KHAZER CAMP, Iraq — Ali Mohammed thought he knew ISIS — the lethal but mostly disciplined thugs who patrolled his neighborhood in eastern Mosul for the past two and half years.
But it wasn’t until a few months ago, shortly before Iraq’s military began its offensive to retake Iraq’s second-largest city, that the militants’ true character was laid bare.
“They just started to create executions. Just for anybody,” said the 47-year-old iron worker, who now lives with his large family in a tent in the massive camp for displaced people in Khazer. “They were afraid of the people — that’s why they were acting that way.”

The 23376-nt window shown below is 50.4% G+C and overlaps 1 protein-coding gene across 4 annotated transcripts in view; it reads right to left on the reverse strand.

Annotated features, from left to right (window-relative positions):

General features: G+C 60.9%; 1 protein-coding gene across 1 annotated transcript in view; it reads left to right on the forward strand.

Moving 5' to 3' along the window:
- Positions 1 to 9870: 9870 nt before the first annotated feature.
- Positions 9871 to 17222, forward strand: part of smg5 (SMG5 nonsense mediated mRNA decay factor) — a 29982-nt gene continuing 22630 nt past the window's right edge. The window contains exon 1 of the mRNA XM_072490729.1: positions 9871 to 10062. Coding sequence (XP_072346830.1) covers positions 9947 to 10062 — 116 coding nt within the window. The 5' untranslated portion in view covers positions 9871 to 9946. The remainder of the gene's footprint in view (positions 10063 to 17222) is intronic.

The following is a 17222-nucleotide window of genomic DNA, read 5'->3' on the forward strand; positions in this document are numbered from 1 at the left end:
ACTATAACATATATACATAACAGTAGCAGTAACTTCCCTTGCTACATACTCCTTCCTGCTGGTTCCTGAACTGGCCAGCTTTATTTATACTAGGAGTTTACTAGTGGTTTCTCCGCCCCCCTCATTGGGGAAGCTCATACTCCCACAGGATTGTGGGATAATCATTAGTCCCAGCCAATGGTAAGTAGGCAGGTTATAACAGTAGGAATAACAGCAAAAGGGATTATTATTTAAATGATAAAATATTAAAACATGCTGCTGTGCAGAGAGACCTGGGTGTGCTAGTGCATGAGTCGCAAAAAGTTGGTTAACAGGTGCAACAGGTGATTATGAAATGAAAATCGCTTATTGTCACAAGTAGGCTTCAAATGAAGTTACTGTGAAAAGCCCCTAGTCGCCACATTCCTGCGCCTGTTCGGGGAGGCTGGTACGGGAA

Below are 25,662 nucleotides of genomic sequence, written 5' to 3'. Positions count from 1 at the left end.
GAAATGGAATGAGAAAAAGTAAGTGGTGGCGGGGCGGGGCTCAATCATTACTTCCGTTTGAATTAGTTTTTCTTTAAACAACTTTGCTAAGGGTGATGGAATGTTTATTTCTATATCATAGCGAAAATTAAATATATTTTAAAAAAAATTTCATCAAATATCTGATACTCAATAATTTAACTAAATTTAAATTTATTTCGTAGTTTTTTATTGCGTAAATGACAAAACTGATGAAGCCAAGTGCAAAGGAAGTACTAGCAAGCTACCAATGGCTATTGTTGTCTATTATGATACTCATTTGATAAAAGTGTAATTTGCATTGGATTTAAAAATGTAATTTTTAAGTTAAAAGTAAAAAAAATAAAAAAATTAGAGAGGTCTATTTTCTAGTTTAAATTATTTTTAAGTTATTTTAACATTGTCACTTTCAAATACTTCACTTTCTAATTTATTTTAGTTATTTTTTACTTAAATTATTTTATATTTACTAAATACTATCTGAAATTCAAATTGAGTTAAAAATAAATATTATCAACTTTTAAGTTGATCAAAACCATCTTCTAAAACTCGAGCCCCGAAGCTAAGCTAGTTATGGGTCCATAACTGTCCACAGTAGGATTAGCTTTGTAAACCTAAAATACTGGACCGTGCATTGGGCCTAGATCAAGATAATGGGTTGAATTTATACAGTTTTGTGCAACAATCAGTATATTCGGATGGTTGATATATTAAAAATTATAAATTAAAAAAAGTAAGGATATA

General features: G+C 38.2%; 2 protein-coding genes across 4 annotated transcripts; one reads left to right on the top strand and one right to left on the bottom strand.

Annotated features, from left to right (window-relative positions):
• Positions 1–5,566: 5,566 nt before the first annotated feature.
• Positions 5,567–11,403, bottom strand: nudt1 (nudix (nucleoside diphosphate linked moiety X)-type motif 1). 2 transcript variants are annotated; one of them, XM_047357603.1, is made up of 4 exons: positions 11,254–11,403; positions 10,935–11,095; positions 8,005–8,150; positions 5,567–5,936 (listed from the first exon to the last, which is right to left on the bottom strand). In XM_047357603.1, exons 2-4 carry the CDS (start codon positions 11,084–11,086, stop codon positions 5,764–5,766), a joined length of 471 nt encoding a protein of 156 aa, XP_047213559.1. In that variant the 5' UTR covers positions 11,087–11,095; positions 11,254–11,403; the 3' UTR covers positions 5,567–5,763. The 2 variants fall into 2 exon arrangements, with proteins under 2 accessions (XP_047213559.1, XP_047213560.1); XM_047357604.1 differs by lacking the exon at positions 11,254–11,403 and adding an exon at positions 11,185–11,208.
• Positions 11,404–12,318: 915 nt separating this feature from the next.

Amidst the tales of escalating war and harrowing escapes, Ali Mohammed and his fellow exiles from Mosul described a terrorist group that had rapidly morphed from a formidable pseudo-army that controlled the city into a shambolic gang of murderous thugs.
If ISIS’ oppressive rule had been unbearable when the group was at its most powerful, it became even worse under its decline as U.S.-backed Iraqi military forces drew closer, according to former Mosul residents. The jittery militants turned harshly on the civilians they had once tried to recruit.